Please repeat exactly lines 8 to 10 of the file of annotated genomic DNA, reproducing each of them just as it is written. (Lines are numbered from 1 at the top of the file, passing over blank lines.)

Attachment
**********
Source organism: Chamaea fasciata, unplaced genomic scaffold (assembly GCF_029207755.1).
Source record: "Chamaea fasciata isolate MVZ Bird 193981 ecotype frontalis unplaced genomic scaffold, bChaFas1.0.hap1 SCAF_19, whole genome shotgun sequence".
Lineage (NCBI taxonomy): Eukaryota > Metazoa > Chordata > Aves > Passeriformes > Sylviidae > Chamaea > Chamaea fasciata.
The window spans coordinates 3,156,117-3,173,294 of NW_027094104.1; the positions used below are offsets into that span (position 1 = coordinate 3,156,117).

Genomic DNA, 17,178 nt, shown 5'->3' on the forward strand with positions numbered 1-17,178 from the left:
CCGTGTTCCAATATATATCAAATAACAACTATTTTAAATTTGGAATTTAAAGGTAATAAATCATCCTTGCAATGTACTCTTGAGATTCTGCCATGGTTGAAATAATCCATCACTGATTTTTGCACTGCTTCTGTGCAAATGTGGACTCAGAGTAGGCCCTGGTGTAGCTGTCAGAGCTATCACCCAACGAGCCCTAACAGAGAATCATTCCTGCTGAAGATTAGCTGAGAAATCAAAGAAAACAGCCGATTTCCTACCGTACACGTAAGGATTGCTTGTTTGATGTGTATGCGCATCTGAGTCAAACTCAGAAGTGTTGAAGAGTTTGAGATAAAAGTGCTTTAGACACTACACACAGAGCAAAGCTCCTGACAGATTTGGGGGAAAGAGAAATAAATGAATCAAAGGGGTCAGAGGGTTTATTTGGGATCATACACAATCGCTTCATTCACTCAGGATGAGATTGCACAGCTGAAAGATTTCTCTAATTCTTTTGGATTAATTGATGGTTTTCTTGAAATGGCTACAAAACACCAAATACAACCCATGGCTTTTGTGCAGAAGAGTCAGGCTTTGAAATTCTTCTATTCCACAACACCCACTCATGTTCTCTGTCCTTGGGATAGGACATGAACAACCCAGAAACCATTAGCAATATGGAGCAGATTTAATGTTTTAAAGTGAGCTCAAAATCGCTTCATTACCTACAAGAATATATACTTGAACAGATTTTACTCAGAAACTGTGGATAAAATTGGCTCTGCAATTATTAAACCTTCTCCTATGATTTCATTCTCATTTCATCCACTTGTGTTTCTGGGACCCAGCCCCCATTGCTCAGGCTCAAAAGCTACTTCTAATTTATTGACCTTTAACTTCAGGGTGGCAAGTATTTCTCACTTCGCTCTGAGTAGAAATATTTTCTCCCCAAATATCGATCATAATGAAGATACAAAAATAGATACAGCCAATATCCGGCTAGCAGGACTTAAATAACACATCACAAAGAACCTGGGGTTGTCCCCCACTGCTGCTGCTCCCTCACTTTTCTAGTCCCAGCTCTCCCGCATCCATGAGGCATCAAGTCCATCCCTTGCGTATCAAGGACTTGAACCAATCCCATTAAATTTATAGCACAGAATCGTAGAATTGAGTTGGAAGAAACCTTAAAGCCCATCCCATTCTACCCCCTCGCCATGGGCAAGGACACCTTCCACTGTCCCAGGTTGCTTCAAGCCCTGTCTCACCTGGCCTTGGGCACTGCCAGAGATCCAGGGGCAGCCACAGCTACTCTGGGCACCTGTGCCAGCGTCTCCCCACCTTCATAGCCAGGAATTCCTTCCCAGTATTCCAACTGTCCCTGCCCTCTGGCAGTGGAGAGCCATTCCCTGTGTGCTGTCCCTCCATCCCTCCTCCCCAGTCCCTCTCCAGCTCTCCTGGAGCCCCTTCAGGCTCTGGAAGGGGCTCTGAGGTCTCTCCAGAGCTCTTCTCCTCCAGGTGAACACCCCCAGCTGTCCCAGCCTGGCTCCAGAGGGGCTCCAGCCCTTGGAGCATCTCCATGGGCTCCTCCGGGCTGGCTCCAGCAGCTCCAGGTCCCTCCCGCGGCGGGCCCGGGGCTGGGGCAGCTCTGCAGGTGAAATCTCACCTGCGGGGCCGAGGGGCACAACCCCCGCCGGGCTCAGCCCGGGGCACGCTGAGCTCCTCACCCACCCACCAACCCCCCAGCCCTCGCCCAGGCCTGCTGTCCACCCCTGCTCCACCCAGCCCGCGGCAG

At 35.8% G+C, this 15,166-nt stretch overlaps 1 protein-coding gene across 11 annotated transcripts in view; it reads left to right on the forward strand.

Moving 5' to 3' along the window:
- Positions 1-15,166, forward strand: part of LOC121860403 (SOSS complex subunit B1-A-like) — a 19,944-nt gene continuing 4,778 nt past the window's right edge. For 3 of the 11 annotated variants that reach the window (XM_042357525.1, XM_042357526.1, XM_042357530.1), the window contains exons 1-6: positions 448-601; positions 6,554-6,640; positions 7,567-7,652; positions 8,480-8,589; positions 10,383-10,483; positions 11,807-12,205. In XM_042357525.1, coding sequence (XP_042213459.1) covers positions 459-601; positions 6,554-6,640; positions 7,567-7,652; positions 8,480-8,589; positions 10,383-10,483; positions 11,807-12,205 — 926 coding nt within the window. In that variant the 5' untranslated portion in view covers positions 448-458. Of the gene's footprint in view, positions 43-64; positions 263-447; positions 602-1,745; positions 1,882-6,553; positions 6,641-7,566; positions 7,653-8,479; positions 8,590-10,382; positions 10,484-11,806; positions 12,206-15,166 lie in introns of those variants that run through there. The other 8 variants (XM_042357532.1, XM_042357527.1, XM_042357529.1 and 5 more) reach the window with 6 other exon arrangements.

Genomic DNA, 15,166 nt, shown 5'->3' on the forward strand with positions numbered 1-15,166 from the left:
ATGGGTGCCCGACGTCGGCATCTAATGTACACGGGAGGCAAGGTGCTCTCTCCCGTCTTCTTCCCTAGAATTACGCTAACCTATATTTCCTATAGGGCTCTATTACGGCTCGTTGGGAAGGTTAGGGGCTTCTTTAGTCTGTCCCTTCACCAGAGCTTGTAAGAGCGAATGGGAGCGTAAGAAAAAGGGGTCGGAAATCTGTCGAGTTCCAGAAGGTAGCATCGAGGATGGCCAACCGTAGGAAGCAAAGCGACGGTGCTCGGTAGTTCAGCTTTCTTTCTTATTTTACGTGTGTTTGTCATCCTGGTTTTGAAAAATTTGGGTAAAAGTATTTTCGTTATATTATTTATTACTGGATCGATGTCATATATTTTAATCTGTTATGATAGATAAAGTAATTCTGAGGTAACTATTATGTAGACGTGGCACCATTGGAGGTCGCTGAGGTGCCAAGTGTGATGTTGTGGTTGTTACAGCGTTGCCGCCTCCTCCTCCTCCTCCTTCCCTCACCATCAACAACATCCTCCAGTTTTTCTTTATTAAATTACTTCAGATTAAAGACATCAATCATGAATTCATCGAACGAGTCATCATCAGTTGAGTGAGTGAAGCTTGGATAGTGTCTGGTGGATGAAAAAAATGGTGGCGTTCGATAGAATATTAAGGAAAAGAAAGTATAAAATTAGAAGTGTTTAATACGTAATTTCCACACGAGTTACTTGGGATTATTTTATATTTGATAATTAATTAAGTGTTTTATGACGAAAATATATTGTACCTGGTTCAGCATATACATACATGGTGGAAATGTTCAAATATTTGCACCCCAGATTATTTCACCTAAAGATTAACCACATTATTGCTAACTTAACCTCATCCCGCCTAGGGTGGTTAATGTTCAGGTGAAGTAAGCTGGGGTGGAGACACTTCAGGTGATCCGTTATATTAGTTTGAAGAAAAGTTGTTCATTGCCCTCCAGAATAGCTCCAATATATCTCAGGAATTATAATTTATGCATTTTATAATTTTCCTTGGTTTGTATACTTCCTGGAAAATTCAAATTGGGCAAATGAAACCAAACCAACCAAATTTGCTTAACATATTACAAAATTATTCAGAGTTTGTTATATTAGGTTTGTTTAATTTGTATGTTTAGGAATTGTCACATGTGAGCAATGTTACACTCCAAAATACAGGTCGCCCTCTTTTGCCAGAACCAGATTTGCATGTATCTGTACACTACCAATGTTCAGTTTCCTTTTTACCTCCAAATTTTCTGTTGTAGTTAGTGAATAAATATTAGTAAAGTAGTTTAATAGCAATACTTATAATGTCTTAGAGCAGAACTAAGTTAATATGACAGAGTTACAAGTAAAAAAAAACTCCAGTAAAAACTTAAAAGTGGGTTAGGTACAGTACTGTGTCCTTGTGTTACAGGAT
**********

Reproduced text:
Moving 5' to 3' along the window:
- Positions 1-15,166, forward strand: part of LOC121860403 (SOSS complex subunit B1-A-like) — a 19,944-nt gene continuing 4,778 nt past the window's right edge. For 3 of the 11 annotated variants that reach the window (XM_042357525.1, XM_042357526.1, XM_042357530.1), the window contains exons 1-6: positions 448-601; positions 6,554-6,640; positions 7,567-7,652; positions 8,480-8,589; positions 10,383-10,483; positions 11,807-12,205. In XM_042357525.1, coding sequence (XP_042213459.1) covers positions 459-601; positions 6,554-6,640; positions 7,567-7,652; positions 8,480-8,589; positions 10,383-10,483; positions 11,807-12,205 — 926 coding nt within the window. In that variant the 5' untranslated portion in view covers positions 448-458. Of the gene's footprint in view, positions 43-64; positions 263-447; positions 602-1,745; positions 1,882-6,553; positions 6,641-7,566; positions 7,653-8,479; positions 8,590-10,382; positions 10,484-11,806; positions 12,206-15,166 lie in introns of those variants that run through there. The other 8 variants (XM_042357532.1, XM_042357527.1, XM_042357529.1 and 5 more) reach the window with 6 other exon arrangements.

Genomic DNA, 15,166 nt, shown 5'->3' on the forward strand with positions numbered 1-15,166 from the left: